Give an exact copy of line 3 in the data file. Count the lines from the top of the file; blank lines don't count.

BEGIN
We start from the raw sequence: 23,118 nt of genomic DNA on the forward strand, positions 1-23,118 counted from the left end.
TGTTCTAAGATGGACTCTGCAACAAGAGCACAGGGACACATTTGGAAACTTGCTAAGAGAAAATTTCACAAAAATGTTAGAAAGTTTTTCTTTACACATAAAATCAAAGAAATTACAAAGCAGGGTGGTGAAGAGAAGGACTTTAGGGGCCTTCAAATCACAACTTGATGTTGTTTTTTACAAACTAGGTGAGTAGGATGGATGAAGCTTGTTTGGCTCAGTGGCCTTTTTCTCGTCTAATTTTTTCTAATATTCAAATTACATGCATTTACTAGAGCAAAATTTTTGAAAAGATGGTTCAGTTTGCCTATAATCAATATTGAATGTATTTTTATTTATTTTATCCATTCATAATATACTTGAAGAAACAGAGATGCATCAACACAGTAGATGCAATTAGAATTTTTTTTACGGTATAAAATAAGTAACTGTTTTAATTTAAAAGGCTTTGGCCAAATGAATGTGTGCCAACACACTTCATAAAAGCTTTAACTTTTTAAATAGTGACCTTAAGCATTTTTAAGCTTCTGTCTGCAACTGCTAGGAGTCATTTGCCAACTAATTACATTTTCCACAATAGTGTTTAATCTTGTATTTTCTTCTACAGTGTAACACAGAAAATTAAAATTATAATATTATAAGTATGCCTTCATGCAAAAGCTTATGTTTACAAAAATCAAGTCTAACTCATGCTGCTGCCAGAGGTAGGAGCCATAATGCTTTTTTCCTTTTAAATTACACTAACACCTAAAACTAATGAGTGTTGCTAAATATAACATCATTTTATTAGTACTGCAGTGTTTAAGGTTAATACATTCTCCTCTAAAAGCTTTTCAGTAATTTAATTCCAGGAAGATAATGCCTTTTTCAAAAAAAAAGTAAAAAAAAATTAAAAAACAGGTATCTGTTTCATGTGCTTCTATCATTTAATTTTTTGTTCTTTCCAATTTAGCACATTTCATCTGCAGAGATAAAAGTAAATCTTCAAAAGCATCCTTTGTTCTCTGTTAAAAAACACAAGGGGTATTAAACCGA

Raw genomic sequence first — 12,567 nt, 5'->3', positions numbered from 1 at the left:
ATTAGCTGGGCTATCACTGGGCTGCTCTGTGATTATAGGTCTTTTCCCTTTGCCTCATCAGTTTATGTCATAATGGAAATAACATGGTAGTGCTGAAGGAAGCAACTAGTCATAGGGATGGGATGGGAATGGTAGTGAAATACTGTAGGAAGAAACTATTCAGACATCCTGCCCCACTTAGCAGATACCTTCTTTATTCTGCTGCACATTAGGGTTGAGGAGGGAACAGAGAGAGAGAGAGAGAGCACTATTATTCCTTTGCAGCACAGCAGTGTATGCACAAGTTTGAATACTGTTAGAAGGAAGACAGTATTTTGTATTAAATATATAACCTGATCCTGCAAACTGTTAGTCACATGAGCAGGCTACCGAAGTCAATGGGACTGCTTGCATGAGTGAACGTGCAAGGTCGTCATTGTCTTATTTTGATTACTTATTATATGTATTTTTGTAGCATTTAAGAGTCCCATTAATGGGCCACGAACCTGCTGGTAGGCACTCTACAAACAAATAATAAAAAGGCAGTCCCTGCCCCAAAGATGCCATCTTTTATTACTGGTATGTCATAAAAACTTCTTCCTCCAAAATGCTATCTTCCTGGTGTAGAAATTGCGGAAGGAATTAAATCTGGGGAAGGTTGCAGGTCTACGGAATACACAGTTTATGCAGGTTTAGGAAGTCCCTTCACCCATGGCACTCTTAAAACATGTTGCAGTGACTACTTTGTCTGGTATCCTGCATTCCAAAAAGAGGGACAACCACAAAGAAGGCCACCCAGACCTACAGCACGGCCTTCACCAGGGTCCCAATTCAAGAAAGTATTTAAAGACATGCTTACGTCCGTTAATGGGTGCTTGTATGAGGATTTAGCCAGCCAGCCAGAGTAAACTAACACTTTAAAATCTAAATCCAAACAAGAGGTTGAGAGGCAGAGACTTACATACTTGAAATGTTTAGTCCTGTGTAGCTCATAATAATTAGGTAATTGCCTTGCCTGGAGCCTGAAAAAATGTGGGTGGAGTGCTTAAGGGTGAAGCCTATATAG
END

Raw genomic sequence first — 12,567 nt, 5'->3', positions numbered from 1 at the left: